Programme oversight example

In August 2021, Ulster University academics (CM, GBre, BC) set up a Research and Impact Advisory Panel for the ‘Stay Onside: Applied Football Studies’ interventions consisting of representatives from the Northern Ireland’s Department for Communities, Department of Justice, Prison Service and other external stakeholders that are involved in writing policy and shaping practice in prisons. The panel meets biannually to: share expertise and information about prison settings; discuss strategies to engage and accommodate the complex needs of imprisoned people; steer and inform research questions, interpret data from the evaluations, discuss findings, agree various types of dissemination for best potential impact; discuss the implications of the research; and discuss how it can shape future policy and practice.

Objective 7: sustainability and impact

The statement provides guidance on how to maximise the likelihood of SBIs having long-term sustainability and impact, through stakeholder reflection and evaluation.4 13

Sustainability and impact explanation and elaboration

All of those involved in the design and delivery of SBIs in prisons should endeavour to ensure that programmes are sustainable and have the potential for long-term impact, both on the lives and circumstances of participants, and also on the carceral systems and structures within which programmes operate. Defining, conceptualising and measuring sustainability is a complex task, with relatively little agreement regarding its definition across the wider literature on public health interventions.98 99 We rely here on100 distillation of sustainability as three core constructs: (1) the continuation of health benefits for individuals after initial funding ends; (2) the continuation of programme activities within one or more organisations; and (3) the building of a community’s capacity to develop and deliver programmes.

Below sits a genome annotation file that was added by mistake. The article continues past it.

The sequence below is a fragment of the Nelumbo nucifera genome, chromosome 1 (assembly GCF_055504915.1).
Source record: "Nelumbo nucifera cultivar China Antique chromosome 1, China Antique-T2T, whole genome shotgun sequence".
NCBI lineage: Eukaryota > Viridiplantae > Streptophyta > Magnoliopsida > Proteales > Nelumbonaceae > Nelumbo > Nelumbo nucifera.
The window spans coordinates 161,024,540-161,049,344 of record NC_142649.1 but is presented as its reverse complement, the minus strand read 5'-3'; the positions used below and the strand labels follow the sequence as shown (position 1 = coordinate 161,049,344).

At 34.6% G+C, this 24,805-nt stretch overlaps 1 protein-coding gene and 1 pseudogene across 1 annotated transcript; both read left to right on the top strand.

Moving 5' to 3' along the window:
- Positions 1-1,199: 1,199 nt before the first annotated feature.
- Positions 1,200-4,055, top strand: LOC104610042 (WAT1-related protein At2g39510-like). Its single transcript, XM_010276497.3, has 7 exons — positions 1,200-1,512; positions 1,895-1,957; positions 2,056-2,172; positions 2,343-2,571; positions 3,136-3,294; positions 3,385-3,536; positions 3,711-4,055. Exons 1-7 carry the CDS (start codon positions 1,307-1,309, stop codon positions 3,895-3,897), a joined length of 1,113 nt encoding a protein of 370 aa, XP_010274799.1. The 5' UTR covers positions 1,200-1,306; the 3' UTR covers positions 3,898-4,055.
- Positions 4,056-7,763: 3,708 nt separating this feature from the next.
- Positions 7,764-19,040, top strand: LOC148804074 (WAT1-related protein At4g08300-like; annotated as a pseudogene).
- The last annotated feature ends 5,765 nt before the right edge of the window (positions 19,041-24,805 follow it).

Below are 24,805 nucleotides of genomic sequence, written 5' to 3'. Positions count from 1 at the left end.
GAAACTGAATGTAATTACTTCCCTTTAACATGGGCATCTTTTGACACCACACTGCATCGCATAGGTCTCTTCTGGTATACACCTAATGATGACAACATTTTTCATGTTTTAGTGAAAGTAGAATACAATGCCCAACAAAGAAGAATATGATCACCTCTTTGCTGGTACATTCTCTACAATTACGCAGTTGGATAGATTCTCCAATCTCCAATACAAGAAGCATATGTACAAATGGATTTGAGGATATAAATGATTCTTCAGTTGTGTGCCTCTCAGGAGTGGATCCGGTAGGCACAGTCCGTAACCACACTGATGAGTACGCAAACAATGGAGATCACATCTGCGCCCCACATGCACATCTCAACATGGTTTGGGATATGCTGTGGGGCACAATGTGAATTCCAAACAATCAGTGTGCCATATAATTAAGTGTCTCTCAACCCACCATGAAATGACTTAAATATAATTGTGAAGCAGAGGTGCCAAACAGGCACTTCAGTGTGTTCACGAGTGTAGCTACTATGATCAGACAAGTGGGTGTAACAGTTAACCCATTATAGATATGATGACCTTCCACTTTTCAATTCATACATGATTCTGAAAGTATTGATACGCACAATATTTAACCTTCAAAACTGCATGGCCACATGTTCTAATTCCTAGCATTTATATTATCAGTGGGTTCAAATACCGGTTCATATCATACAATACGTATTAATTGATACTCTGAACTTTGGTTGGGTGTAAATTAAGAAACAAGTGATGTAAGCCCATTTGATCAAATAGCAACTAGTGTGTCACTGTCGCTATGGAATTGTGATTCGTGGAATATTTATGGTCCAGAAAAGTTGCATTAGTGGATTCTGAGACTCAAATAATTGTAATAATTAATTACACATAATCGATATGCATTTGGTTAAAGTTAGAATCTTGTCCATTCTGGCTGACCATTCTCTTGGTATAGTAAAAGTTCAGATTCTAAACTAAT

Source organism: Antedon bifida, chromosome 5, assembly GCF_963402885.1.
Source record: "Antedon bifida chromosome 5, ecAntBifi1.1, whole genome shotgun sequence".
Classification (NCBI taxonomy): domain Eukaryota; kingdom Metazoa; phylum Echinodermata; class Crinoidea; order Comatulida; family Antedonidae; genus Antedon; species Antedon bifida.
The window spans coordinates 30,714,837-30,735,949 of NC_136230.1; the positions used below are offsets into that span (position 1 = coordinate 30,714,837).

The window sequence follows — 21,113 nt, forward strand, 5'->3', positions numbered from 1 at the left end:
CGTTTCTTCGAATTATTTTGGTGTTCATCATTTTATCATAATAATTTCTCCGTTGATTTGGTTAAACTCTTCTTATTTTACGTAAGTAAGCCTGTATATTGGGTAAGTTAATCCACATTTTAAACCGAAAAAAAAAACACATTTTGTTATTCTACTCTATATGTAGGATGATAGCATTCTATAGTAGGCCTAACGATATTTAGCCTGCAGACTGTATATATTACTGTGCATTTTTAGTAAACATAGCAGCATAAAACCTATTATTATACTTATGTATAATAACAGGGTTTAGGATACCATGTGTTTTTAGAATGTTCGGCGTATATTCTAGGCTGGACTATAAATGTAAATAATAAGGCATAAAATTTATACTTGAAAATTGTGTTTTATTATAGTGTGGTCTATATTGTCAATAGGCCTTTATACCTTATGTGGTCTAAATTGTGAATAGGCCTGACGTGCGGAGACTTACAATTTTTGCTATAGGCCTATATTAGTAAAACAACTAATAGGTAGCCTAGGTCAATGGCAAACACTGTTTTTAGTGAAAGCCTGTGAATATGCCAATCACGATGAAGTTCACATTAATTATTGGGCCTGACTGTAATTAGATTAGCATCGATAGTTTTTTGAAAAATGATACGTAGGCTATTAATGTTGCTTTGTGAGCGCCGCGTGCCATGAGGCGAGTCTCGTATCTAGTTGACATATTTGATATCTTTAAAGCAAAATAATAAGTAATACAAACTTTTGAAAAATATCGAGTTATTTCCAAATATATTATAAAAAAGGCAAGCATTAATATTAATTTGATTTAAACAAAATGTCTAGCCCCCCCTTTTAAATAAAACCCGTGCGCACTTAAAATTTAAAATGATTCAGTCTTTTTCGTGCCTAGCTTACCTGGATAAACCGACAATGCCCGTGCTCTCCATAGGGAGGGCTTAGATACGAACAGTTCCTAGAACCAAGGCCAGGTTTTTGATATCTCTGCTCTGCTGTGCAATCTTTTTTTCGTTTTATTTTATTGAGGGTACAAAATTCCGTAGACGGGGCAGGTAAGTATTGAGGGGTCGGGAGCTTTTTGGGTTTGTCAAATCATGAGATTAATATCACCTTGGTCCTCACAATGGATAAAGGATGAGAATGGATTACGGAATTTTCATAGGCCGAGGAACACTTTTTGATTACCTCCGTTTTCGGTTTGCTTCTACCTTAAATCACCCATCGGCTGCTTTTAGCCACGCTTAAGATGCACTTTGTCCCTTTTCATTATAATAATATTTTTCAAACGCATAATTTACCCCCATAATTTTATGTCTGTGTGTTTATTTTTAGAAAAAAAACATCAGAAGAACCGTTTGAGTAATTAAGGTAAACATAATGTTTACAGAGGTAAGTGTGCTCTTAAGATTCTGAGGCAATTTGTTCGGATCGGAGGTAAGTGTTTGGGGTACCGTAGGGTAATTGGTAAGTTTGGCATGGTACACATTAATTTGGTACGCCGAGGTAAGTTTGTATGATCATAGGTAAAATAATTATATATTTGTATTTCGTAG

To achieve these goals, it is important to link what happens during the programme with what happens when it ends. Challenges in measuring and demonstrating the impact of SBIs remain.101 It is notoriously difficult to maintain contact with individuals after their release from prison, but it is possible to observe official reconviction data through initiatives such as the Justice Data Lab102 and it may be possible to identify community connection and employment patterns, especially if programme steering groups seek to include health, probation and reintegration services. Programmes should aspire to provide and consistently signpost support for people in prison post release.68 103 Programmes should also seek to build links with further and higher education institutions that deliver sport and exercise science and sports management courses at different levels, given that SBIs have been shown to offer legitimate educational pathways2 104 and to engage previously reluctant and/or disengaged prison learners.105